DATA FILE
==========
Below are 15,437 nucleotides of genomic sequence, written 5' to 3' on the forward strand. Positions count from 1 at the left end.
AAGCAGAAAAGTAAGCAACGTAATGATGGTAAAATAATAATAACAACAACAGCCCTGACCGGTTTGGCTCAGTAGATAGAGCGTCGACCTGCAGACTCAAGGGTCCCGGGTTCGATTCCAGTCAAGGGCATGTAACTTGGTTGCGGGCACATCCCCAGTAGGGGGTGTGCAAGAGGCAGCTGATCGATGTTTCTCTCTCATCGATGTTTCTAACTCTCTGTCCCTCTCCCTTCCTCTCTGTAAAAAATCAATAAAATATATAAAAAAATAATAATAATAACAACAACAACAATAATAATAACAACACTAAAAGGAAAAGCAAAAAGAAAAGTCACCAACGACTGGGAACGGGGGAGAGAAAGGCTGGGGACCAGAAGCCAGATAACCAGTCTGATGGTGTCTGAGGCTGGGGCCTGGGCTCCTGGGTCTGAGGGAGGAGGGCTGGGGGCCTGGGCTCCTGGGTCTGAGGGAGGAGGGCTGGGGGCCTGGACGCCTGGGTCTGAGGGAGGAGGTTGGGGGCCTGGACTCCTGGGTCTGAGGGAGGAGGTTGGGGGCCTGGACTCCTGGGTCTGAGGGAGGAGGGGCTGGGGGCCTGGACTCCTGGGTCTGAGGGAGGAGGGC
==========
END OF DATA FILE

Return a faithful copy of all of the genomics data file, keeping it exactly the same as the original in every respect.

Below are 15,437 nucleotides of genomic sequence, written 5' to 3' on the forward strand. Positions count from 1 at the left end.
AAGCAGAAAAGTAAGCAACGTAATGATGGTAAAATAATAATAACAACAACAGCCCTGACCGGTTTGGCTCAGTAGATAGAGCGTCGACCTGCAGACTCAAGGGTCCCGGGTTCGATTCCAGTCAAGGGCATGTAACTTGGTTGCGGGCACATCCCCAGTAGGGGGTGTGCAAGAGGCAGCTGATCGATGTTTCTCTCTCATCGATGTTTCTAACTCTCTGTCCCTCTCCCTTCCTCTCTGTAAAAAATCAATAAAATATATAAAAAAATAATAATAATAACAACAACAACAATAATAATAACAACACTAAAAGGAAAAGCAAAAAGAAAAGTCACCAACGACTGGGAACGGGGGAGAGAAAGGCTGGGGACCAGAAGCCAGATAACCAGTCTGATGGTGTCTGAGGCTGGGGCCTGGGCTCCTGGGTCTGAGGGAGGAGGGCTGGGGGCCTGGGCTCCTGGGTCTGAGGGAGGAGGGCTGGGGGCCTGGACGCCTGGGTCTGAGGGAGGAGGTTGGGGGCCTGGACTCCTGGGTCTGAGGGAGGAGGTTGGGGGCCTGGACTCCTGGGTCTGAGGGAGGAGGGGCTGGGGGCCTGGACTCCTGGGTCTGAGGGAGGAGGGC